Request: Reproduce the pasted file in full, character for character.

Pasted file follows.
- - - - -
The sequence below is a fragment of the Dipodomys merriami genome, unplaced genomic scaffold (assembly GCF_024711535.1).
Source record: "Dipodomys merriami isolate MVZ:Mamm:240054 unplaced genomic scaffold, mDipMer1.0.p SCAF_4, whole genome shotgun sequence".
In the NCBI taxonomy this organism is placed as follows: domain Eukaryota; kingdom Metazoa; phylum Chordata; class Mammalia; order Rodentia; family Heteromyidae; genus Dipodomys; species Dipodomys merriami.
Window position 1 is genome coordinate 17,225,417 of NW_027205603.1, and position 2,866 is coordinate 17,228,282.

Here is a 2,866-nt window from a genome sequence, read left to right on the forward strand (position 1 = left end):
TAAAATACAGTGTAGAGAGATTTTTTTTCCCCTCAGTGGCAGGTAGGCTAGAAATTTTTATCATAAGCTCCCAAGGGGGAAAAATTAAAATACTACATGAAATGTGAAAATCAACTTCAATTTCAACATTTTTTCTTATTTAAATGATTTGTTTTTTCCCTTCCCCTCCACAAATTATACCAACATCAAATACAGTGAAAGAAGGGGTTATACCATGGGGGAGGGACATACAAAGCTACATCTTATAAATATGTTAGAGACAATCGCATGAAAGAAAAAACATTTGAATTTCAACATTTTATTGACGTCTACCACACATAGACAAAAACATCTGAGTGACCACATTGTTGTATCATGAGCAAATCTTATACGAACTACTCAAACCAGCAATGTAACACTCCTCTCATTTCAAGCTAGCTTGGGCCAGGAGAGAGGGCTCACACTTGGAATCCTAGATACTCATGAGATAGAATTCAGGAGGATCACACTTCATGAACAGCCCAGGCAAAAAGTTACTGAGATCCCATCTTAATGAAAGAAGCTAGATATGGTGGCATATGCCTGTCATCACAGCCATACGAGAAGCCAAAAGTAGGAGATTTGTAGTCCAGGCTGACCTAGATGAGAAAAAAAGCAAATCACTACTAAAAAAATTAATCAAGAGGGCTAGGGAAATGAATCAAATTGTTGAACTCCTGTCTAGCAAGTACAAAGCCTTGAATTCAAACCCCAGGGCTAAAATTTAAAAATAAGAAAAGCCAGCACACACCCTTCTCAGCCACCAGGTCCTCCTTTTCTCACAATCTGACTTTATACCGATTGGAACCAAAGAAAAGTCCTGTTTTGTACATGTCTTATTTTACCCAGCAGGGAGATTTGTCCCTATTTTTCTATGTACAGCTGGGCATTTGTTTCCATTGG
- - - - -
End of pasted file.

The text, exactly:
The sequence below is a fragment of the Dipodomys merriami genome, unplaced genomic scaffold (assembly GCF_024711535.1).
Source record: "Dipodomys merriami isolate MVZ:Mamm:240054 unplaced genomic scaffold, mDipMer1.0.p SCAF_4, whole genome shotgun sequence".
In the NCBI taxonomy this organism is placed as follows: domain Eukaryota; kingdom Metazoa; phylum Chordata; class Mammalia; order Rodentia; family Heteromyidae; genus Dipodomys; species Dipodomys merriami.
Window position 1 is genome coordinate 17,225,417 of NW_027205603.1, and position 2,866 is coordinate 17,228,282.

Here is a 2,866-nt window from a genome sequence, read left to right on the forward strand (position 1 = left end):
TAAAATACAGTGTAGAGAGATTTTTTTTCCCCTCAGTGGCAGGTAGGCTAGAAATTTTTATCATAAGCTCCCAAGGGGGAAAAATTAAAATACTACATGAAATGTGAAAATCAACTTCAATTTCAACATTTTTTCTTATTTAAATGATTTGTTTTTTCCCTTCCCCTCCACAAATTATACCAACATCAAATACAGTGAAAGAAGGGGTTATACCATGGGGGAGGGACATACAAAGCTACATCTTATAAATATGTTAGAGACAATCGCATGAAAGAAAAAACATTTGAATTTCAACATTTTATTGACGTCTACCACACATAGACAAAAACATCTGAGTGACCACATTGTTGTATCATGAGCAAATCTTATACGAACTACTCAAACCAGCAATGTAACACTCCTCTCATTTCAAGCTAGCTTGGGCCAGGAGAGAGGGCTCACACTTGGAATCCTAGATACTCATGAGATAGAATTCAGGAGGATCACACTTCATGAACAGCCCAGGCAAAAAGTTACTGAGATCCCATCTTAATGAAAGAAGCTAGATATGGTGGCATATGCCTGTCATCACAGCCATACGAGAAGCCAAAAGTAGGAGATTTGTAGTCCAGGCTGACCTAGATGAGAAAAAAAGCAAATCACTACTAAAAAAATTAATCAAGAGGGCTAGGGAAATGAATCAAATTGTTGAACTCCTGTCTAGCAAGTACAAAGCCTTGAATTCAAACCCCAGGGCTAAAATTTAAAAATAAGAAAAGCCAGCACACACCCTTCTCAGCCACCAGGTCCTCCTTTTCTCACAATCTGACTTTATACCGATTGGAACCAAAGAAAAGTCCTGTTTTGTACATGTCTTATTTTACCCAGCAGGGAGATTTGTCCCTATTTTTCTATGTACAGCTGGGCATTTGTTTCCATTGG